A recently published study opens up an area I hadn't considered before: the long term risks of cardiovascular disease in pregnancy.
It is generally well known to consider whether or not a woman has had diabetes in pregnancy (or a child over 9 lbs, which probably indicates undiagnosed diabetes in pregnancy), as either detail will raise her risk for future diabetes. Such women will probably have to be somewhat extra vigilant to avoid diabetes and its complications later in life.
In a recently published study (Theilen LH et al. All-cause and cause-specific mortality after hypertensive disease of pregnancy. Obstet Gynecol 2016 Aug; 128:238. , but not generally available), very large groups of women were studied for decades. The findings are summarized and free to read here if you want the details. Essentially what they found was that women who had either simple hypertension in pregnancy, as well as woman who had pre-eclampsia (hypertension, swelling, and protein in the urine), are both at markedly increased risk for both diabetes and cardiovascular disease later in life. Markedly increased!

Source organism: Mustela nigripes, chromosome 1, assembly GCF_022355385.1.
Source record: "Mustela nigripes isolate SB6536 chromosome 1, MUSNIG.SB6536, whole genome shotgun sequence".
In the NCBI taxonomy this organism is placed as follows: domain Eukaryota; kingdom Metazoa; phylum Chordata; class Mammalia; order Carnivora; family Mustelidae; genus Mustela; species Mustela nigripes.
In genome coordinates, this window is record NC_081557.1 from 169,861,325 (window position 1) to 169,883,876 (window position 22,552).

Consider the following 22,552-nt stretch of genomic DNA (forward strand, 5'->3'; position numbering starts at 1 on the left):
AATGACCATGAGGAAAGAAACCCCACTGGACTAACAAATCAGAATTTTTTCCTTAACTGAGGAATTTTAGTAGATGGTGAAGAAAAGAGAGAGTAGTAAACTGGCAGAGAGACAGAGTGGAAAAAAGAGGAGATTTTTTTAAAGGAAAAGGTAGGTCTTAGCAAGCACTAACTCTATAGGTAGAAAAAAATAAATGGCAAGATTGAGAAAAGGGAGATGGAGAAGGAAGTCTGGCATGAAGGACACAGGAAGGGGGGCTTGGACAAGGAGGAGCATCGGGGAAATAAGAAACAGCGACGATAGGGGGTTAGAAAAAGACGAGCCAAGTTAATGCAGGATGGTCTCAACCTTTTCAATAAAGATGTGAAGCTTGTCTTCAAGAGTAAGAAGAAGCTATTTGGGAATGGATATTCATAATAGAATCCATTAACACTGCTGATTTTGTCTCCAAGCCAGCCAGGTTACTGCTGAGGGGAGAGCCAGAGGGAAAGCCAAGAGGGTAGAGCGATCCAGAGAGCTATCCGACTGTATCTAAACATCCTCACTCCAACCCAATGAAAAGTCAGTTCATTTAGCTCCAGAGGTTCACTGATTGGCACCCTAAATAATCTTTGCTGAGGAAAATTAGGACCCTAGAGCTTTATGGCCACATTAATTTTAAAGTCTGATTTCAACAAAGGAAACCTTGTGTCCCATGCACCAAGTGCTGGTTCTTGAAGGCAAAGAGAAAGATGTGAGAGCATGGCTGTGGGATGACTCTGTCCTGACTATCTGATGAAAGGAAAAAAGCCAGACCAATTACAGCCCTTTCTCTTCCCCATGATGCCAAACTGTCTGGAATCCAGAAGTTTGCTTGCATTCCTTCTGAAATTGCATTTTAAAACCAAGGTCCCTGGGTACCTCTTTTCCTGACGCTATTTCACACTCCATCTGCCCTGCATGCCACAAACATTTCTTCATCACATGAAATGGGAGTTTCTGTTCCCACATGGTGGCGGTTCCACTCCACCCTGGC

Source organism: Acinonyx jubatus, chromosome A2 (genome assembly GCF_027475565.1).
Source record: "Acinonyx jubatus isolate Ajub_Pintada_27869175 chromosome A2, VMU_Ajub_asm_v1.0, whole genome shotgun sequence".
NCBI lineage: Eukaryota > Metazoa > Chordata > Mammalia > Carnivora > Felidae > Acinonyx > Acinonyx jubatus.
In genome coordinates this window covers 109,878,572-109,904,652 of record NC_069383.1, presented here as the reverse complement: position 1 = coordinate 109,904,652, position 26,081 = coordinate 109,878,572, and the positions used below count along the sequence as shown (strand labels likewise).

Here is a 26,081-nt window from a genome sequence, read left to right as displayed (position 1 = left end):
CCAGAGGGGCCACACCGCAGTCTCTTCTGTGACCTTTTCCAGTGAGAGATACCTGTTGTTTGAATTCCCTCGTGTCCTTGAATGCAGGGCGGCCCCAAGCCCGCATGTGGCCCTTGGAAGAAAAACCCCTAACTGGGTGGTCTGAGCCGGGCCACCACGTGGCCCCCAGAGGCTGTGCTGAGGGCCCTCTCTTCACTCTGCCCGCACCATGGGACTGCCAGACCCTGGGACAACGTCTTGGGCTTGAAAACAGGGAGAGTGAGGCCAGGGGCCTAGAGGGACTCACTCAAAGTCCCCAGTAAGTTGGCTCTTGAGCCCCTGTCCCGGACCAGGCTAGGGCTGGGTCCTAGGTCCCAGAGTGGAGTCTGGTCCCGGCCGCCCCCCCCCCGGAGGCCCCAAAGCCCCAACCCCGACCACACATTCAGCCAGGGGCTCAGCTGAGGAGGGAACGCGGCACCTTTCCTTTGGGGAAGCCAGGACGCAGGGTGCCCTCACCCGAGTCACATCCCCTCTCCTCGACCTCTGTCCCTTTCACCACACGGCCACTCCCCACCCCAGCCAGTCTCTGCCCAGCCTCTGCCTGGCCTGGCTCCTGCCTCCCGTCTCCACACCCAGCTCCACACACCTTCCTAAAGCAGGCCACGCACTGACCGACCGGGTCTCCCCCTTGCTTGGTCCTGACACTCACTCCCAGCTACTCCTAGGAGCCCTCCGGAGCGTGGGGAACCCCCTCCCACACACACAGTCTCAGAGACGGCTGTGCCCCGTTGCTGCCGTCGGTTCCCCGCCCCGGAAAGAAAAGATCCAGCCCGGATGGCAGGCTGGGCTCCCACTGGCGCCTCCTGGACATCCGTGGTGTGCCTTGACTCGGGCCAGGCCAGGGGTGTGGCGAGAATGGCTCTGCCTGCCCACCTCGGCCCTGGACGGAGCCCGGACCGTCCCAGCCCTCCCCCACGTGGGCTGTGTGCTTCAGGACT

I will add that question to my regular intake procedure.
When I chat with folks who are born with a tendency to have an "apple shape" (larger waist size) rather than a "pear shape," I console them that they have to probably be more careful than those both with a metabolism and genetic makeup that shapes them differently. It's not fair or unfair, it's just true.
Add to that: if you were perfectly healthy (usually the case) and had high blood pressure during your pregnancy, you are at increased risk for both diabetes and heart disease.
(This article particularly caught my eye: I was one of those healthy, but older, moms who had simple hypertension of pregnancy. Not as uncomplicated as I thought!)